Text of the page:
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By John McAfee
Independent voices from the The Washington Times Communities
Topic - John Fleming
House Speaker John A. Boehner has joined fellow Republican leaders in calling for a full delay of Obamacare for everyone, after the White House tweaked the law once more on Thursday by allowing people who recently lost coverage to buy a catastrophic plan if they cannot afford a better one on the law's health exchanges.
A Louisiana Republican lawmaker is recommending that Kurt DelBene, the former Microsoft executive who will oversee the federal Obamacare website next year, should just advise President Obama to scrap his signature health care law.
Two weeks into the federal government's disastrous launch of Obamacare's online marketplaces, the White House said Tuesday that President Obama still supports beleaguered Health and Human Services Secretary Kathleen Sebelius in spite of calls for her resignation.
For Democrats, it's simple: Sen. Ted Cruz is the face of the government shutdown and just about everything that is wrong with Washington. Republicans, though, aren't sure: The senator from Texas is either the best — or the worst — thing to happen to the party in years.
There are famously no atheists in foxholes, but some conservatives say that the American military is not giving a fair shake to soldiers, sailors and Marines who want to practice their faith and express their beliefs more openly.
House Republican leaders struck out on their own path on immigration Wednesday, saying they don't trust President Obama to secure the borders and rejecting the broad approach the Senate took in favor of tackling the issue in pieces — a move that severely dims chances for a final deal this year.
The Obama administration's decision to delay the new health care law's "employer mandate" after business owners complained about its complexity has critics asking why, a few days prior, the White House would green-light a rule it sees as a burden on religious employers who do provide health insurance.
Party like it's 2009? Fourteen Republican lawmakers, media mavens and liberty-minded activists will crowd onto the West Lawn of the U.S. Capitol Wednesday, ready to rumble as they did four years ago when the tea party first crackled to life.
While the IRS scandal is only a week old, Capitol Hill Republicans already are pushing more than a half-dozen pieces of legislation that would punish and clip the wings of the beleaguered agency.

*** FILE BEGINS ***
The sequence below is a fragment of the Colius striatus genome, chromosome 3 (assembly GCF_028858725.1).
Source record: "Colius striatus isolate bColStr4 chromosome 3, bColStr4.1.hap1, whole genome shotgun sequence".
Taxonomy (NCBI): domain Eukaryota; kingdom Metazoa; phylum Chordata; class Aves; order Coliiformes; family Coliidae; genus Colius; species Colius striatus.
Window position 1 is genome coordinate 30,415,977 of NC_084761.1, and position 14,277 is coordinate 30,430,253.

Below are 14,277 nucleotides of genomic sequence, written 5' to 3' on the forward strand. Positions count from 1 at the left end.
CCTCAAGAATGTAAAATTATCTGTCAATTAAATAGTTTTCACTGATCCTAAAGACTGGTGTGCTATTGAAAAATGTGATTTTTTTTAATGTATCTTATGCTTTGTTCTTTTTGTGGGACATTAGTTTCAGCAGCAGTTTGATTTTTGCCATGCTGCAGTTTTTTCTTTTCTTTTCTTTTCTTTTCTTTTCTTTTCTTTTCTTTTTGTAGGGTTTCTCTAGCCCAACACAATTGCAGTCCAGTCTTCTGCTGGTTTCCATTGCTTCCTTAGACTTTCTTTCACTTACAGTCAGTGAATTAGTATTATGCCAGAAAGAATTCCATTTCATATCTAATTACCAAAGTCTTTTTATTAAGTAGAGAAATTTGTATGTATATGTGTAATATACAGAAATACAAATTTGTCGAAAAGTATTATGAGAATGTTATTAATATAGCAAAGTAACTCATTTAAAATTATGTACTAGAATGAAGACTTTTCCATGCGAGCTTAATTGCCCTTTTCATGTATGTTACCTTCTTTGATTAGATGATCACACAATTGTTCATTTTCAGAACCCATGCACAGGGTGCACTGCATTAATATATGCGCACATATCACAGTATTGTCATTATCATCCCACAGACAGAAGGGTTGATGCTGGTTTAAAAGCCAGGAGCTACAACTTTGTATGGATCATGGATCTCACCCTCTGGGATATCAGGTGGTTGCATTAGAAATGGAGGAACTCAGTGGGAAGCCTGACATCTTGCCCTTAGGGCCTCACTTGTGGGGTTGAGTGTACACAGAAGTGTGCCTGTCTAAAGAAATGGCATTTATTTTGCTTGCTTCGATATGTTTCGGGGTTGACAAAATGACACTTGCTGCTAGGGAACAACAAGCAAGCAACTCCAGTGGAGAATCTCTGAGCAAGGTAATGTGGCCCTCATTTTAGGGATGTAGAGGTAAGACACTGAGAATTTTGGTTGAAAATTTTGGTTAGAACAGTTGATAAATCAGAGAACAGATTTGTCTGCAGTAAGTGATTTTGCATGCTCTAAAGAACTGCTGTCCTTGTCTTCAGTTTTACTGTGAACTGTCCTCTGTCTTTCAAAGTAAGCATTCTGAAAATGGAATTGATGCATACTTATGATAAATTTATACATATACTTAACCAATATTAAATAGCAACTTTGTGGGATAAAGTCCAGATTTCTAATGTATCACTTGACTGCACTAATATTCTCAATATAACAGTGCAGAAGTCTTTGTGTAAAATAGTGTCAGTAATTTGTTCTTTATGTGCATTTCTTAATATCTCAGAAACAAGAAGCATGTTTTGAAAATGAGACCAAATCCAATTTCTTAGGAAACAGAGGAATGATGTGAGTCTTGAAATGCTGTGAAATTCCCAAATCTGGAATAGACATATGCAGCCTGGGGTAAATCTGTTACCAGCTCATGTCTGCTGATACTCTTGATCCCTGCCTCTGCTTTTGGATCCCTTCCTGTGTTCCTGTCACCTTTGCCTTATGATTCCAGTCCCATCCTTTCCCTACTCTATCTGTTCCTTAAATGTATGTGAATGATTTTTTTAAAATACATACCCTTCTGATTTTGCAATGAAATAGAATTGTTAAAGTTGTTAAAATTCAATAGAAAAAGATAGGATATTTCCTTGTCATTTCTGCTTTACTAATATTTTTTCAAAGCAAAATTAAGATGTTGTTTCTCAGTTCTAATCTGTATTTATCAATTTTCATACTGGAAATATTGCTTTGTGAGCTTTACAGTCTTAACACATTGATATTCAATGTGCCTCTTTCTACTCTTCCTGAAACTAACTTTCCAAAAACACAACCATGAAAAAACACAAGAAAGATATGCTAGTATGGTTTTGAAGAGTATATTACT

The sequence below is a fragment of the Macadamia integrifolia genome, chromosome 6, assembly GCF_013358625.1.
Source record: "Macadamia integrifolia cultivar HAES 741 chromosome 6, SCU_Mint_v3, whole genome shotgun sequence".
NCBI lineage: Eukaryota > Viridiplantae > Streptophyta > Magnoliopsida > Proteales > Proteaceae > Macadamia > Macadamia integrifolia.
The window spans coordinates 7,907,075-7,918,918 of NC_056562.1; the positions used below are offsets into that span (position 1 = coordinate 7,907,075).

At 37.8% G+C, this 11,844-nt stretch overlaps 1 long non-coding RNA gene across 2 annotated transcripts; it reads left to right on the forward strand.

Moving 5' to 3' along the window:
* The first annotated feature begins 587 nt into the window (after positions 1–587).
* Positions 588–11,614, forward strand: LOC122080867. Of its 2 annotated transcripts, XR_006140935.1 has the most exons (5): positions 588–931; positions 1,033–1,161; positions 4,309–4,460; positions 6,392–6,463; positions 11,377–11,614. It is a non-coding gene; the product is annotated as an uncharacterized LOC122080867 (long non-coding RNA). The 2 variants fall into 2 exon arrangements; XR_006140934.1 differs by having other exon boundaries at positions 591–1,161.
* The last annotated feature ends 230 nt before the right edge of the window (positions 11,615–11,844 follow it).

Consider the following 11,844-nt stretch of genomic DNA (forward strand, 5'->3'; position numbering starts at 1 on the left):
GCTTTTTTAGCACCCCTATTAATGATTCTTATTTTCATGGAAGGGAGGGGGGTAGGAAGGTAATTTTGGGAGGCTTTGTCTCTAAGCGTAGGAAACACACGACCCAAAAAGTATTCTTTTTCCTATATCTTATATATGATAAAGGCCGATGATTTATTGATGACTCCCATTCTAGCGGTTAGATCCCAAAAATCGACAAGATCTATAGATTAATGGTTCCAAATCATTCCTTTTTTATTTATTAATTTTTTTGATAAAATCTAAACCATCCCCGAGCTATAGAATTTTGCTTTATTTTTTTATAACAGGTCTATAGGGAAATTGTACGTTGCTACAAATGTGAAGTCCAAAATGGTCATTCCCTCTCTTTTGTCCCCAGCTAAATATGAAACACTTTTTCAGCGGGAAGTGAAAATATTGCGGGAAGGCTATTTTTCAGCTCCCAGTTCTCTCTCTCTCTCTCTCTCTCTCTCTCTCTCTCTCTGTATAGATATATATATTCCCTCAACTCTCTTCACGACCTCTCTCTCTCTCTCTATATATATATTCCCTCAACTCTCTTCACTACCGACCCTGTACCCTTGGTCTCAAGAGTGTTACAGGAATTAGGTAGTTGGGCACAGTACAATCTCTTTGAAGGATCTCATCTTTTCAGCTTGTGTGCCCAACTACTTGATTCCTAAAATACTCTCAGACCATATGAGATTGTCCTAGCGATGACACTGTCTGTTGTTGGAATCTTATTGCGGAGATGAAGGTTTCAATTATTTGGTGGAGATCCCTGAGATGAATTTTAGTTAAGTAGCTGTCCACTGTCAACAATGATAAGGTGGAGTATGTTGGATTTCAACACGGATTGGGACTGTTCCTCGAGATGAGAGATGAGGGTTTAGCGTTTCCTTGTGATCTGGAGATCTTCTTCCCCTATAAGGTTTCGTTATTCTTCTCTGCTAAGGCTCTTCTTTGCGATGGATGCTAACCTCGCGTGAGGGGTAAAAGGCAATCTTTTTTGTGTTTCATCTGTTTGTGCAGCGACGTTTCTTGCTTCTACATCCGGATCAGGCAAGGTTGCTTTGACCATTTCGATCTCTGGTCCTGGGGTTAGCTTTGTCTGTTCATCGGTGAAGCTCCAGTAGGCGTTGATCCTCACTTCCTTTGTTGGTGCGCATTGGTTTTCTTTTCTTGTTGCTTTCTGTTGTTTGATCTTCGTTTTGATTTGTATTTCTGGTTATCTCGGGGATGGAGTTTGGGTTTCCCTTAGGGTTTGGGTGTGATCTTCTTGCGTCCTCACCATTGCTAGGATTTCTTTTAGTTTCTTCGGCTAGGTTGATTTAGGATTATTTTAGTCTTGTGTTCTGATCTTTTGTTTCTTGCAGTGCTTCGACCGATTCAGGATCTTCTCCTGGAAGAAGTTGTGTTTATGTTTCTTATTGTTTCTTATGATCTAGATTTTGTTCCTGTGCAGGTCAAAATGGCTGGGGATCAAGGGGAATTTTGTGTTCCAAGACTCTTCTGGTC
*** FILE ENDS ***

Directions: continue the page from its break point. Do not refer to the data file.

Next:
Reflecting mounting frustration over the lack of press coverage of inner-city Philadelphia abortion doctor Kermit Gosnell's murder trial, a group of pro-life House members took to the floor to denounce what they call a "national media cover-up" of the sensational case.
A trio of House Republicans introduced a bill Tuesday that protects religious nonprofits and devout business owners from a provision in President Obama's health care law that requires them to insure contraception for their employees, a mandate they view as an attack on the "bedrock principle" of religious freedom.
Why, he's only the most true-blue conservative in the U.S. Senate, according to the National Journal's "Congressional Vote Ratings" released Thursday. The judgment was made by roll-call voting records alone. Sen. James E. Risch, Idaho Republican, has the most conservative voting record for 2012.
House Speaker John A. Boehner’s promise to stop running government via one-on-one meetings with President Obama and let the committee process commence already is crumbling, as congressional members can’t find consensus on how to proceed.
House Speaker John A. Boehner's overture to Democrats and President Obama on immigration reform is already drawing fire from within the GOP, where lawmakers say he's writing checks that his fellow House Republicans won't cash for him.
The House on Friday rejected a balanced budget amendment to the Constitution, falling well short of the two-thirds vote required and signaling a striking slide since the amendment's high point in the 1990s.
"When you're in way over your head, it's OK to ask for help," Mr. Fleming said. "That's what the Obama administration has done by bringing in a former Microsoft executive. It's an admission that government bureaucrats were incapable of standing up and running the Obamacare website. That should be a lesson. If they couldn't handle the website, is there really any chance that Obamacare itself will be successful?"
"Putting health care under government control, and then calling in the private sector to try to fix the mess that results, is not the way to go," said Rep. John Fleming, Louisiana Republican.